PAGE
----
Thursday 6th October 2016 is National Poetry Day, a celebration of all things poetical. A great excuse to take your students on a captivating journey of literature, this international event showcases poetry's diversity and energy, how it breaks boundaries, and its reflection of world events and emotions. For your students, National Poetry Day subliminally highlights that this 4,000-year-old practice is topical and current, while building on their present understanding of literature.
We've found 5 of the best ways to inspire your students during National Poetry Day, using a variety of online teaching resources.
1. Teaching the differences between pre-war and post-war poems. John Cooper Clarke and W. H. Auden
Language may have changed and how we find and share poems has evolved, but the ideals behind each poetical piece have not. A great way to show the changing face of poetry is by comparing two fantastic works of literature: ‘I Wanna Be Yours’ by John Cooper Clarke and ‘Stop All the Clocks’ by W. H. Auden, establishing the difference between pre-1945 and post-1945 poems. How has the structure of each poem changed? How has the language differed? Comparing both allows students to use their analytical skills, while being swept up in great written work and looking at the stories behind each.
Teaching resource: Poetry assessment task
Tip: Why not play Arctic Monkeys’ ‘I Wanna Be Yours’ to accompany John Cooper Clarke’s poem?
2. Highlighting the links between war poetry and modern music
Want to really excite your students? To get them thinking independently, encourage your class to look at song lyrics. This teaching resource draws similarities between war poems and a number of pop songs, including Mumford and Sons’ ‘I Will Wait’. Print out the lyrics and ask your students to conclude what they think the words are highlighting; this allows you to build on the format of poetry and song in a fascinating, intriguing way.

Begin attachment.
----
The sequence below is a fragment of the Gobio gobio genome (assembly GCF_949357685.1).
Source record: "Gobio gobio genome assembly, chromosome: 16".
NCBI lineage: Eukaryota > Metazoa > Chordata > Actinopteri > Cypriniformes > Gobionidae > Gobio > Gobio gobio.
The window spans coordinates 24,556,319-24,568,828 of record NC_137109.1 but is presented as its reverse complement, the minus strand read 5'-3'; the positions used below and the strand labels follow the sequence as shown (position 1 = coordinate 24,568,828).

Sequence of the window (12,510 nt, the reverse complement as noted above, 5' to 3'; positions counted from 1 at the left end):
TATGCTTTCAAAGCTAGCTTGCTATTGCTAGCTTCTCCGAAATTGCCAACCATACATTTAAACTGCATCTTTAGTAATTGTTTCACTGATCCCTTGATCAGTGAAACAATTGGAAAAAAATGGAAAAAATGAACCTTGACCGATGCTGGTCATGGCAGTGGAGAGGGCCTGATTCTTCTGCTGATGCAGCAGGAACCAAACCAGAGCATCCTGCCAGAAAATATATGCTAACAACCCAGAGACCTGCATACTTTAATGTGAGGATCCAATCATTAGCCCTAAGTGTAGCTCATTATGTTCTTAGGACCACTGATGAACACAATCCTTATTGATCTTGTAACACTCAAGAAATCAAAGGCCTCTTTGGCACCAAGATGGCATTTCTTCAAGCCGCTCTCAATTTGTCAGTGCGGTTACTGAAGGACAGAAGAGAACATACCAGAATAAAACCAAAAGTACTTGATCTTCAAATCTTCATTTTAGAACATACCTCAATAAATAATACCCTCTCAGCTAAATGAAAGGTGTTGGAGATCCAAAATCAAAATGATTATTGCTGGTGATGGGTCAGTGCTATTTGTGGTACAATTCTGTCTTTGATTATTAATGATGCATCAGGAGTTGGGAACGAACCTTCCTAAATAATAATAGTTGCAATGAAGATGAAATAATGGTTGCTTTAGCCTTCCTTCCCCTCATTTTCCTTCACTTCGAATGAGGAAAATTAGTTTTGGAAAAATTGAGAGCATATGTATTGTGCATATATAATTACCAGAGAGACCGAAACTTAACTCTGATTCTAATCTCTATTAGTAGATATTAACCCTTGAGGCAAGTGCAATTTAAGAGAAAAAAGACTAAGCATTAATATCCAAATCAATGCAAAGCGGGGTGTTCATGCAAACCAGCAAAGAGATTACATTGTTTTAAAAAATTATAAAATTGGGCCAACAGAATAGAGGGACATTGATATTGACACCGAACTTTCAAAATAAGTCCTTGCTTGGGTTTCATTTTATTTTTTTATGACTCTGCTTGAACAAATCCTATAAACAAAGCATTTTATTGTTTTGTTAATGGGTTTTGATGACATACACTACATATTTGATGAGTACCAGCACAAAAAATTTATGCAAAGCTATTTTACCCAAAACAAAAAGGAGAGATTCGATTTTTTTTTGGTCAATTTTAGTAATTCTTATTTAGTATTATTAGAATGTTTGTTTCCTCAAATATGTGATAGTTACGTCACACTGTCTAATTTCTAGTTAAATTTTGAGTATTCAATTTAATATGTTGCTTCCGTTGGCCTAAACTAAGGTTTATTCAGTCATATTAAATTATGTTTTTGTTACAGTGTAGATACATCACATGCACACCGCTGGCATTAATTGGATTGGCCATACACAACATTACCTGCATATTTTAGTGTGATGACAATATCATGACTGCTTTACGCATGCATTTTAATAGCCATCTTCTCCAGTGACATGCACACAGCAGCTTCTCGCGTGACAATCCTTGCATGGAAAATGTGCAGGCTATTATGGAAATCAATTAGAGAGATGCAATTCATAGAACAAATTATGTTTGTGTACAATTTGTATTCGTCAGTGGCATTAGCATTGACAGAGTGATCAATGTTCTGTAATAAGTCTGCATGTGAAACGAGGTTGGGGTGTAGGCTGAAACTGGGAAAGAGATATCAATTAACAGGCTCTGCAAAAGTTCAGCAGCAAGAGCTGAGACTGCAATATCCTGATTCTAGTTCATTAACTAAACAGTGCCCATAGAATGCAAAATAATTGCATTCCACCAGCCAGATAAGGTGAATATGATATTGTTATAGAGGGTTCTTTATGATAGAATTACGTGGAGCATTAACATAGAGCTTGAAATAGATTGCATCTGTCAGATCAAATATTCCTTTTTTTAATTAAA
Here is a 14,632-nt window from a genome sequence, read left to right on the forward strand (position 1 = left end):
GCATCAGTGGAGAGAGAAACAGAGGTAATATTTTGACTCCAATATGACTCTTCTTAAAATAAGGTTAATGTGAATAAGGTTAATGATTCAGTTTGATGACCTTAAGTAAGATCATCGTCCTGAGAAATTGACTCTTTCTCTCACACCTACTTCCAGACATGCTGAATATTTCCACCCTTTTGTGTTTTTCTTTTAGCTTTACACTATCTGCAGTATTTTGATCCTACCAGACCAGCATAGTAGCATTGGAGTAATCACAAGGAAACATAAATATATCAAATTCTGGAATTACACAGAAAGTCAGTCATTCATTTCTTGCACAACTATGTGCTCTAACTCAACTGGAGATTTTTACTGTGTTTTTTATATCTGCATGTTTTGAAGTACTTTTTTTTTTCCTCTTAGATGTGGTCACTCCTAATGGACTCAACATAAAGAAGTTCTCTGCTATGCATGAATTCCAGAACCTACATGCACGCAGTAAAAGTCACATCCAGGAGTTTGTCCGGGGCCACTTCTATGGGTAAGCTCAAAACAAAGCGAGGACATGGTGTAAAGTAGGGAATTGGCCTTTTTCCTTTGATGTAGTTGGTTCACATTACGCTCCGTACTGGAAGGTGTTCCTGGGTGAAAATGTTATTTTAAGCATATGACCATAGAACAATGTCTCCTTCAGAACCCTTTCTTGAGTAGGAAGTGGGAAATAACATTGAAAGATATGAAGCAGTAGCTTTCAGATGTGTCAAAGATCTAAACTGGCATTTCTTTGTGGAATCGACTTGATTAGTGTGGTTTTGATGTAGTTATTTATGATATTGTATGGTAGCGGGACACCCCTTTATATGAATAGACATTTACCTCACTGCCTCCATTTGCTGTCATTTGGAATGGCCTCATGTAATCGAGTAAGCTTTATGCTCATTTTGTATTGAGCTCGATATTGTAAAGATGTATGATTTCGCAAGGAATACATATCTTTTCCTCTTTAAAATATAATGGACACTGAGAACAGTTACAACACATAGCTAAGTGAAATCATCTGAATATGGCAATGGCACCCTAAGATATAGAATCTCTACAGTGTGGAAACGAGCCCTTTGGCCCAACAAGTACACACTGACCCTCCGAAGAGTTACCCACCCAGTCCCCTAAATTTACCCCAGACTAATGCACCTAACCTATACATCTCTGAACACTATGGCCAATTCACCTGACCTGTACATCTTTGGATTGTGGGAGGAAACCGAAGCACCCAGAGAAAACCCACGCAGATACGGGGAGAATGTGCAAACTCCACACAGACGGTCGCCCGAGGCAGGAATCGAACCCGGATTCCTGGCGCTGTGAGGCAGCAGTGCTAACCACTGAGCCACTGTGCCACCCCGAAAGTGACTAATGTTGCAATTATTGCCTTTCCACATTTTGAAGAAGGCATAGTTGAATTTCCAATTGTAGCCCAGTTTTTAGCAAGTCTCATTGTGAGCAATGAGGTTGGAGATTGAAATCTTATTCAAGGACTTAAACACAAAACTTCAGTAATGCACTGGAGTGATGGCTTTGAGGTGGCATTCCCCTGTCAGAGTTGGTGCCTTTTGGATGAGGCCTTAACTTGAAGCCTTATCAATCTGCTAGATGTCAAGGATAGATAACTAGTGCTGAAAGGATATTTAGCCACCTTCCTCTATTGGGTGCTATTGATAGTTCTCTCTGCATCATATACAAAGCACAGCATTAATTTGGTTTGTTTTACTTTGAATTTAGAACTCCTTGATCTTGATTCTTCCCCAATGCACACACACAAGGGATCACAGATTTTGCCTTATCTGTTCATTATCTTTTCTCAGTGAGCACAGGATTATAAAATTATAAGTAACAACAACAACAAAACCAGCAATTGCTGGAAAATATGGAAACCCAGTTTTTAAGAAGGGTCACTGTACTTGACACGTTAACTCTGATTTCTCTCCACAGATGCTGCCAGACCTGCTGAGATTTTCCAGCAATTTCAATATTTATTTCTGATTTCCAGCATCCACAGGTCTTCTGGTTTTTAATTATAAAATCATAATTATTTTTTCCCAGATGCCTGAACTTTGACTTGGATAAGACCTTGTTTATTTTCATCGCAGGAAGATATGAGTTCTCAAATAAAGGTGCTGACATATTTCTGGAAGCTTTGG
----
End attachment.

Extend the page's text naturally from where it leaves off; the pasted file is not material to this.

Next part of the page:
Teaching resource: Poetry through song lyrics
3. Teaching poetry techniques and applying them to an everyday object
How do poets find inspiration to write? Although popular topics for poems include historic events and strong emotions, such as war, love and loss; showing poetry’s diversity is a great way to impress your class. Focal poetry encourages students to write about a form of stimulus - a photograph or a piece of art. By honing in on a focal point of the subject matter, describing what they see in front of them, and applying poetry techniques, students will have the ability to create verses about anything.
Teaching resource: Focal poetry
4. Highlighting how poetry is used to describe home
We’ve focused on comparing different times, but what about contrasting upbringings? Comparing ‘The Lake Isle of Innisfree’ by W. B. Yeats, from Ireland, with James Berry’s ‘Childhood Tracks’ describing Jamaica, students can really get a feel for how poetry has been used to define home. Why not get your students to describe their ‘special’ place; thinking not just about their surroundings, but also how they feel, what they’re doing and who they’re with? Using a template of Childhood Tracks, emulating its rhythm and style, allows students to build on this broad theme in a personal way.
Teaching resource: Different Writers, Different Times
5. Showing how poems can be interpreted to reflect modern times
The beauty of poetry is its ability to be interpreted entirely differently depending on who’s reading it. A great way to highlight this is by showing students this dramatisation of Thomas Hardy’s ‘The Ruined Maid’. A funny performance, the video clip takes the 1866 poem and brings it into the modern-day, creating a hilarious, relatable and interesting take on the iconic work.
Teaching resource: ‘The Ruined Maid’ dramatisation
Looking for further ways to inspire your students? AT WST, we can arrange exciting school trips for English Language and English Literature students to a number of destinations, including London, Ypres and Somme, and Stratford Upon Avon. Each trip can be tailored to fit the curriculum, helping to build on your pupils’ learning, including poetry, and leading to invaluable experience of the subject matter.